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FBI: Free Public Phone-Charging Stations Are Dangerous

Malware could be introduced onto your device, bureau warns
By Evann Gastaldo,  Newser Staff
Posted Apr 11, 2023 3:00 AM CDT
Updated Apr 15, 2023 4:15 PM CDT
FBI: Don't Use Free Public Phone-Charging Stations
Stock photo.   (Getty Images / Dicky Algofari)

Desperate for some juice for your phone while traveling? Don't resort to using a free public phone-charging station, the FBI warns. "Avoid using free charging stations in airports, hotels or shopping centers," the FBI's Denver office tweets. "Bad actors have figured out ways to use public USB ports to introduce malware and monitoring software onto devices. Carry your own charger and USB cord and use an electrical outlet instead." The FBI tells Axios the warning is just a regular reminder of an FCC consumer warning about the issue; the Denver office did not reference any specific recent incidents. Axios notes it's a tricky attack to pull off, and not many cases have been publicly reported lately.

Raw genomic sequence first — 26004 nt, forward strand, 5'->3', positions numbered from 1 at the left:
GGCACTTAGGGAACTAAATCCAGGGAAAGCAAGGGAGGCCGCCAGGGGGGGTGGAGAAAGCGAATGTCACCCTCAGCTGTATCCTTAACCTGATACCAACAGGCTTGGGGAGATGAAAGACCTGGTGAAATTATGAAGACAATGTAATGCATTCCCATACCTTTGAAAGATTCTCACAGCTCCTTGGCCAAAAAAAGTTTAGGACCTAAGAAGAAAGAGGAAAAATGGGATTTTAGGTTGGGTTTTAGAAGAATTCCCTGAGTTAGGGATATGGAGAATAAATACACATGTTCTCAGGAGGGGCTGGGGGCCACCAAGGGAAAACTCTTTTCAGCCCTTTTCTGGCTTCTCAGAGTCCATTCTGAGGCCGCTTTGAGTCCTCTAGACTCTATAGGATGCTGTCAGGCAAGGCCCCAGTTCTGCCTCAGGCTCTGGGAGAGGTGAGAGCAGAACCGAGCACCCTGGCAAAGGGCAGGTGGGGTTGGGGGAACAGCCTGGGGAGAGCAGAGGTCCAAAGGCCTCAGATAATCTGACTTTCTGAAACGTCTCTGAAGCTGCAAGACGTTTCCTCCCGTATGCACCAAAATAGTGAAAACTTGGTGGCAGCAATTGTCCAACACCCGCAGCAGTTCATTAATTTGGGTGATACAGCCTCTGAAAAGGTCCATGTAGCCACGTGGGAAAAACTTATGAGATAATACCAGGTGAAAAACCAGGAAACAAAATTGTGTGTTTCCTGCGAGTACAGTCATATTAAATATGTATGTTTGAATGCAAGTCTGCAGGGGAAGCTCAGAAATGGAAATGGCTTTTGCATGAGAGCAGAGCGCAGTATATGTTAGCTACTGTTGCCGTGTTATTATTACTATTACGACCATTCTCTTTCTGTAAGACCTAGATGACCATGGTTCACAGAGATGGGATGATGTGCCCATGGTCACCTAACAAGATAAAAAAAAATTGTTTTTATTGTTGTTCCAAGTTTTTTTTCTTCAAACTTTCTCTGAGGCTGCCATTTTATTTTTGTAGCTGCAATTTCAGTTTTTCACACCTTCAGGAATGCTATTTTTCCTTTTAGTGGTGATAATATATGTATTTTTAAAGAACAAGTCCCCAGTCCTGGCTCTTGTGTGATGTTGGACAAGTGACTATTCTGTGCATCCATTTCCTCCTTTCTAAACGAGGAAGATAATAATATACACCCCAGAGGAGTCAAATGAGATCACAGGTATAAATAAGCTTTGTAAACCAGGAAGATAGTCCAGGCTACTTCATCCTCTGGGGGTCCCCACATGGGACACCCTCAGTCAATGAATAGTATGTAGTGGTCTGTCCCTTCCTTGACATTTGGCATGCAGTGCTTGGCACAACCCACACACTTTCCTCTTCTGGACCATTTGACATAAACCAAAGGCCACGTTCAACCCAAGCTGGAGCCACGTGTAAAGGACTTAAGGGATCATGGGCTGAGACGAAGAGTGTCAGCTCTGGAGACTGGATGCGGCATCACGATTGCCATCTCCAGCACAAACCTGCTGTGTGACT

The FCC warning, last updated in 2021, refers to "juice jacking" as a cyber-theft tactic in which "malware installed through a dirty USB port can lock a device or export personal data and passwords directly to the perpetrator. Criminals can use that information to access online accounts or sell it to other bad actors." Fraudsters, they warn, might leave charging cables plugged in to charging stations, or give out cables disguised as promotional items. "Consider carrying a charging-only cable, which prevents data from sending or receiving while charging, from a trusted supplier," the FCC suggests. Public WiFi networks can also allow cybercriminals to target people, the agency warns. (More FBI stories.)

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